# Need help Euler Method

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David Geistlinger 2019 年 11 月 13 日

I need help with my code for programming this second order Euler equation. I tried to insert new fuction into the euler code I already had and not sure when im going wrong.
Here is the question: Here is my code:
% The system of figure shown below consists of a uniform rigid link of
% total mass m and length L, two linear springs of stiffnesses k1 and k2,
% and a viscous damper of damping constant c. When the link is horizontal,
% the springs are unstretched. The motion of the system is described by
% the following second order differential equation:
%
% 1/3mL^2theta2 + k1L^2(1-cos(theta))sin(theta) + k2L^2sin(theta)cos(theta)
% - mgL/2cos(theta) + cL^2(theta1)cos^2(theta) = 0
% Assume:
g = 9.81; % m/s^2
m = 3; % kg
L = 1; % m
k1 = 100; % N/m
k2 = 150; % N/m
c = 1.5; % N*s/m
h = 0.005;
N = 5;
theta(1) = pi/10;
theta1(1) = 0;
for n=1:N
x(n+1) = n*h;
theta(n+1) = theta(n) + h*(1/3*m*L^2*theta2 + k1*L^2*(1-cos(theta))*sin(theta) + k2*L^2*sin(theta)*cos(theta) - m*g*L/2*cos(theta) + c*L^2*(theta1)*(cos(theta))^2) + theta(n);
end
plot(x,theta)
format long
disp (theta)
Not sure what I am doing wrong. Any help would be great. Thank you in advance

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### 採用された回答

James Tursa 2019 年 11 月 13 日

The fundamental thing you are doing wrong is that you don't have the proper size state vector. For a 1st order equation, the state vector has one element. For a 2nd order equation, the state vector has two elements. If you had two coupled 2nd order equations, the state vector has 2x2 = 4 elements. Etc.
In your case, you have a single 2nd order equation, so your state vector will have two elements. I will keep your same variable names for this discussion. You are using theta(1), theta(2), etc. as your solution states:
theta(1) is the solution at time x(1)
theta(2) is the solution at time x(2)
etc.
But this is inadequate as you only have a single element state at each time point. You need two elements at each time point (one for theta and one for theta_dot) because of your 2nd order equation. I find it convenient to use a matrix to hold the solution with the columns as the states at the time points (but you could easily use rows if you wanted). In this case the states would be:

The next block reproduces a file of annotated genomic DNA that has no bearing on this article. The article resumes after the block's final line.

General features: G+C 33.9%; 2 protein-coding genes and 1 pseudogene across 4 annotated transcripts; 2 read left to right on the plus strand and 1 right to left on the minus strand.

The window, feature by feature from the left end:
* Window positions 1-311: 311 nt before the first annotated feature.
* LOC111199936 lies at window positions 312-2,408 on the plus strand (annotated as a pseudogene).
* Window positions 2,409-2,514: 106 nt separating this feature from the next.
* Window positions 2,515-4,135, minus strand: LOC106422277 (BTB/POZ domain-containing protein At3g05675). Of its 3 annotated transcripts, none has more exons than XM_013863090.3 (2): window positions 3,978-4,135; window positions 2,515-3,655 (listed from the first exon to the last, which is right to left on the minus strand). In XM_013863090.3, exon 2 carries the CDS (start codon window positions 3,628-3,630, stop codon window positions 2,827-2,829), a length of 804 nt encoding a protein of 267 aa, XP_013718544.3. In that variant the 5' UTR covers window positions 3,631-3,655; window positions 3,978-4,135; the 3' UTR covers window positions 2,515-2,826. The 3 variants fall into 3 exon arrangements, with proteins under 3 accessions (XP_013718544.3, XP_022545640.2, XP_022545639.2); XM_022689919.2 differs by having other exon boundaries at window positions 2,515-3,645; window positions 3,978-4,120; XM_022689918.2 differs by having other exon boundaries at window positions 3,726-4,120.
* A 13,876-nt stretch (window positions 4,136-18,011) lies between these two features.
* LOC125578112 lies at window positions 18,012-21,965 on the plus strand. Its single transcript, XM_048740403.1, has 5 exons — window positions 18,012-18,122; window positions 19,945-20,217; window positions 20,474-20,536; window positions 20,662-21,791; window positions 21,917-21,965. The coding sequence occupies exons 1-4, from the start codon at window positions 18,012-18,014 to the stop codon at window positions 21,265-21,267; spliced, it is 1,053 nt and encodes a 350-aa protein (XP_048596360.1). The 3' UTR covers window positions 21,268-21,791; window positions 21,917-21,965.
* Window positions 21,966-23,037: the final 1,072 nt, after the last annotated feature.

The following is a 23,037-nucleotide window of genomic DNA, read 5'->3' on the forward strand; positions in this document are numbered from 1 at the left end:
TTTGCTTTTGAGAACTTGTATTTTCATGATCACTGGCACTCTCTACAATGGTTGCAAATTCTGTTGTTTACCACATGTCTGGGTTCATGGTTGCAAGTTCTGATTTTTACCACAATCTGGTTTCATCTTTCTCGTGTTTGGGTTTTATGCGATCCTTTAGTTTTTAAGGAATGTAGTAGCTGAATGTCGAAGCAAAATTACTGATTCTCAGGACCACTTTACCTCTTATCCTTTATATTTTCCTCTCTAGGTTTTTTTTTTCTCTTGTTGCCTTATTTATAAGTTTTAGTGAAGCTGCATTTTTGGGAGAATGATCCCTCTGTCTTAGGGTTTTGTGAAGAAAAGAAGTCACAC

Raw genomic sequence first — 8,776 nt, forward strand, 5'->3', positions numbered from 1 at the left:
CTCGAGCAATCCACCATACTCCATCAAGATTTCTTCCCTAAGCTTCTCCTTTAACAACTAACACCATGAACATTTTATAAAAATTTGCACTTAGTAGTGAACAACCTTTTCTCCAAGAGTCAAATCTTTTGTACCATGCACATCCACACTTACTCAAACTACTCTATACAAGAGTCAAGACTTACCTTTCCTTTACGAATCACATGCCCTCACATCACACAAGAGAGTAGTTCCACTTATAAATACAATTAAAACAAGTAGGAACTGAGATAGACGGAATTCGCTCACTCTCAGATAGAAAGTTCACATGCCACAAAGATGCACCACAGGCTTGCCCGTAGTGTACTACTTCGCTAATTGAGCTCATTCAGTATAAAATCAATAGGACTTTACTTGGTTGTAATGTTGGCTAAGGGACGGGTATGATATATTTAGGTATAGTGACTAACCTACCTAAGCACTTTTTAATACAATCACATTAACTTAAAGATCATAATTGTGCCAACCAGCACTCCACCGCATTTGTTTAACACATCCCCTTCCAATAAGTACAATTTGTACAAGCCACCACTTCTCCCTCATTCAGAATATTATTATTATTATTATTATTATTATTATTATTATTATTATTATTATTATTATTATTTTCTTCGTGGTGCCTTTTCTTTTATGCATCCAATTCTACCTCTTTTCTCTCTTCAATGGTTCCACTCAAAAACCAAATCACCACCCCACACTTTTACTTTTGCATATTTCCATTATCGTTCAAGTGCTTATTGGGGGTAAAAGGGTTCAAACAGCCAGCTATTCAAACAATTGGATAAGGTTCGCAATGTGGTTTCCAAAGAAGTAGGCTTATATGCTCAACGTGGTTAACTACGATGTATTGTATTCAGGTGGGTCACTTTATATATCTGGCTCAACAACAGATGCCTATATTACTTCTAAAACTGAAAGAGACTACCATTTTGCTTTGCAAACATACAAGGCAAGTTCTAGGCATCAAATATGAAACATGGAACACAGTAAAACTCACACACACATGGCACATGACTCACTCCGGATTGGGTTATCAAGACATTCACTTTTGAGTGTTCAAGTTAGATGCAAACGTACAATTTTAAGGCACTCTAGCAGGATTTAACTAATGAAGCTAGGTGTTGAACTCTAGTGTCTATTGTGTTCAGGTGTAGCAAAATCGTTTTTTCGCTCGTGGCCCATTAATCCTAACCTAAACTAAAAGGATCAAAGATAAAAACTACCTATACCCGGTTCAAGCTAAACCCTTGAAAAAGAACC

theta = zeros(2,N); % Preallocate the result
theta(1:2,1) is the solution at time x(1) for theta and theta_dot
theta(1:2,2) is the solution at time x(2) for theta and theta_dot
etc.
I.e., theta(1,1) is theta at time x(1) and theta(2,1) is theta_dot at time x(1)
theta(1) = pi/10;
theta1(1) = 0;
theta(1,1) = pi/10;
theta(2,1) = 0;
And your state update equation of:
theta(n+1) = theta(n) + h*(1/3*m*L^2*theta2 + k1*L^2*(1-cos(theta))*sin(theta) + k2*L^2*sin(theta)*cos(theta) - m*g*L/2*cos(theta) + c*L^2*(theta1)*(cos(theta))^2) + theta(n);
theta(:,n+1) = theta(:,n) + h*(stuff);
The "stuff" would be a 2x1 vector. The first element of this vector will be theta_dot at the current time, and the second element will be theta_doubledot at the current time. This is close to what you have already, but don't use plain theta without subscripts in the right hand side expression since theta is the ENTIRE solution matrix! Instead, use an expression based on the current solution state which is theta(:,n). (for you to figure out)
And to plot just the "theta" angle part and not the "theta_dot" part, do this:
plot(x,theta(1,:))
Also, the following is not correct:
N = 5;
The 5 value is the end time, not the number of time points. So this should be something like this instead:
tstop = 5; % end time
N = round(tstop/h) + 1;
Give all this a shot and come back when you have more problems with your updated code.

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